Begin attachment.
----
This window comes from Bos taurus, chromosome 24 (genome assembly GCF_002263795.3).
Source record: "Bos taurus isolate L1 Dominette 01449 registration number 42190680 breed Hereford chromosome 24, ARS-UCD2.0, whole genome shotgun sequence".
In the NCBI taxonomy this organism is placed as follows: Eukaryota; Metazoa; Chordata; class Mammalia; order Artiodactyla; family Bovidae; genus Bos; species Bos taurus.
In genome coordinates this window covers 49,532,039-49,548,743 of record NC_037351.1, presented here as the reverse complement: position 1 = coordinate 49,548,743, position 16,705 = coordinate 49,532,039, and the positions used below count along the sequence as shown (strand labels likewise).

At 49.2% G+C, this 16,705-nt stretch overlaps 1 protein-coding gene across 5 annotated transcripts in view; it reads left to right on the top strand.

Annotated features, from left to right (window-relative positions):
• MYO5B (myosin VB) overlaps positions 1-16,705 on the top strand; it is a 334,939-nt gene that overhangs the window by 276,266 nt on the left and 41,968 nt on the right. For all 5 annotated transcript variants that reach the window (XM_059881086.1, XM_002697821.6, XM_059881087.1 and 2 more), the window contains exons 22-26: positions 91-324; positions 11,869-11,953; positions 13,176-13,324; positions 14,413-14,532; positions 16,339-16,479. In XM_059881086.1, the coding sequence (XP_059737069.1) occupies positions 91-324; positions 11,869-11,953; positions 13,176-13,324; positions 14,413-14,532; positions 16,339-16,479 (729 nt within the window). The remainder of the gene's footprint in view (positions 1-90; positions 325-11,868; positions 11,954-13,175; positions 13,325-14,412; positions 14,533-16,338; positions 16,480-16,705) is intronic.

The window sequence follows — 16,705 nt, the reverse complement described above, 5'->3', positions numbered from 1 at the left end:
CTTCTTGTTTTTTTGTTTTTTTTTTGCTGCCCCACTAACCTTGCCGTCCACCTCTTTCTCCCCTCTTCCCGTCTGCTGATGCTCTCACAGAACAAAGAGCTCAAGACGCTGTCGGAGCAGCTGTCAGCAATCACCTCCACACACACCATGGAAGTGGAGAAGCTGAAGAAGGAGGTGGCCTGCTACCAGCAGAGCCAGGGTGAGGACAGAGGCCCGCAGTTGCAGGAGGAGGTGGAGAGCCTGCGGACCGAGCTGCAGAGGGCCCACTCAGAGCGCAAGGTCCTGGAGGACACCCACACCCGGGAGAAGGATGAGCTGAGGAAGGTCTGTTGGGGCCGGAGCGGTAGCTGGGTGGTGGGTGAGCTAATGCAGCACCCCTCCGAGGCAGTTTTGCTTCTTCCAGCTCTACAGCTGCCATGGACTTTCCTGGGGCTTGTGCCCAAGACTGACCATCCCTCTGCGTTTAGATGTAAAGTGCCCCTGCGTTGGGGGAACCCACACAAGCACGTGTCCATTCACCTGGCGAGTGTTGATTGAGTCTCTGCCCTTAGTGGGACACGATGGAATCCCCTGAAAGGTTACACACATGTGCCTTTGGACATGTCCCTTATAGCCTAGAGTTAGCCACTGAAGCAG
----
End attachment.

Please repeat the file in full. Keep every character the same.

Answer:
This window comes from Bos taurus, chromosome 24 (genome assembly GCF_002263795.3).
Source record: "Bos taurus isolate L1 Dominette 01449 registration number 42190680 breed Hereford chromosome 24, ARS-UCD2.0, whole genome shotgun sequence".
In the NCBI taxonomy this organism is placed as follows: Eukaryota; Metazoa; Chordata; class Mammalia; order Artiodactyla; family Bovidae; genus Bos; species Bos taurus.
In genome coordinates this window covers 49,532,039-49,548,743 of record NC_037351.1, presented here as the reverse complement: position 1 = coordinate 49,548,743, position 16,705 = coordinate 49,532,039, and the positions used below count along the sequence as shown (strand labels likewise).

At 49.2% G+C, this 16,705-nt stretch overlaps 1 protein-coding gene across 5 annotated transcripts in view; it reads left to right on the top strand.

Annotated features, from left to right (window-relative positions):
• MYO5B (myosin VB) overlaps positions 1-16,705 on the top strand; it is a 334,939-nt gene that overhangs the window by 276,266 nt on the left and 41,968 nt on the right. For all 5 annotated transcript variants that reach the window (XM_059881086.1, XM_002697821.6, XM_059881087.1 and 2 more), the window contains exons 22-26: positions 91-324; positions 11,869-11,953; positions 13,176-13,324; positions 14,413-14,532; positions 16,339-16,479. In XM_059881086.1, the coding sequence (XP_059737069.1) occupies positions 91-324; positions 11,869-11,953; positions 13,176-13,324; positions 14,413-14,532; positions 16,339-16,479 (729 nt within the window). The remainder of the gene's footprint in view (positions 1-90; positions 325-11,868; positions 11,954-13,175; positions 13,325-14,412; positions 14,533-16,338; positions 16,480-16,705) is intronic.

The window sequence follows — 16,705 nt, the reverse complement described above, 5'->3', positions numbered from 1 at the left end:
CTTCTTGTTTTTTTGTTTTTTTTTTGCTGCCCCACTAACCTTGCCGTCCACCTCTTTCTCCCCTCTTCCCGTCTGCTGATGCTCTCACAGAACAAAGAGCTCAAGACGCTGTCGGAGCAGCTGTCAGCAATCACCTCCACACACACCATGGAAGTGGAGAAGCTGAAGAAGGAGGTGGCCTGCTACCAGCAGAGCCAGGGTGAGGACAGAGGCCCGCAGTTGCAGGAGGAGGTGGAGAGCCTGCGGACCGAGCTGCAGAGGGCCCACTCAGAGCGCAAGGTCCTGGAGGACACCCACACCCGGGAGAAGGATGAGCTGAGGAAGGTCTGTTGGGGCCGGAGCGGTAGCTGGGTGGTGGGTGAGCTAATGCAGCACCCCTCCGAGGCAGTTTTGCTTCTTCCAGCTCTACAGCTGCCATGGACTTTCCTGGGGCTTGTGCCCAAGACTGACCATCCCTCTGCGTTTAGATGTAAAGTGCCCCTGCGTTGGGGGAACCCACACAAGCACGTGTCCATTCACCTGGCGAGTGTTGATTGAGTCTCTGCCCTTAGTGGGACACGATGGAATCCCCTGAAAGGTTACACACATGTGCCTTTGGACATGTCCCTTATAGCCTAGAGTTAGCCACTGAAGCAG